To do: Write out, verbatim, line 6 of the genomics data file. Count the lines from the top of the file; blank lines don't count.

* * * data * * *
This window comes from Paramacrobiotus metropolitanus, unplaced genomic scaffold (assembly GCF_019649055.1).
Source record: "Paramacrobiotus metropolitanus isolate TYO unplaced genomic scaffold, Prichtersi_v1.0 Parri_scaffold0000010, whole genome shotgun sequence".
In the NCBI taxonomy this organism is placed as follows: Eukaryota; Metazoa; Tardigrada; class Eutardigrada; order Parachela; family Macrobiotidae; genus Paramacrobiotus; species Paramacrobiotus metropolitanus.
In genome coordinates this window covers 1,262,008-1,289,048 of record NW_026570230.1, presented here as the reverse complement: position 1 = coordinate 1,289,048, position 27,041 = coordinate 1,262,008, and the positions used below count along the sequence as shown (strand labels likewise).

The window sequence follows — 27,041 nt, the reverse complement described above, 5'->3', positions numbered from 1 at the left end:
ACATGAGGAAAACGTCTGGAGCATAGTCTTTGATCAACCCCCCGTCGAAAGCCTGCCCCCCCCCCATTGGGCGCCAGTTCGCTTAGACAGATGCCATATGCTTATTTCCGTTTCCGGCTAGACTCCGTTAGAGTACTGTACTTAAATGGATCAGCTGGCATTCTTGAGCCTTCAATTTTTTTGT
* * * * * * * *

ACATGAGGAAAACGTCTGGAGCATAGTCTTTGATCAACCCCCCGTCGAAAGCCTGCCCCCCCCCCATTGGGCGCCAGTTCGCTTAGACAGATGCCATATGCTTATTTCCGTTTCCGGCTAGACTCCGTTAGAGTACTGTACTTAAATGGATCAGCTGGCATTCTTGAGCCTTCAATTTTTTTGT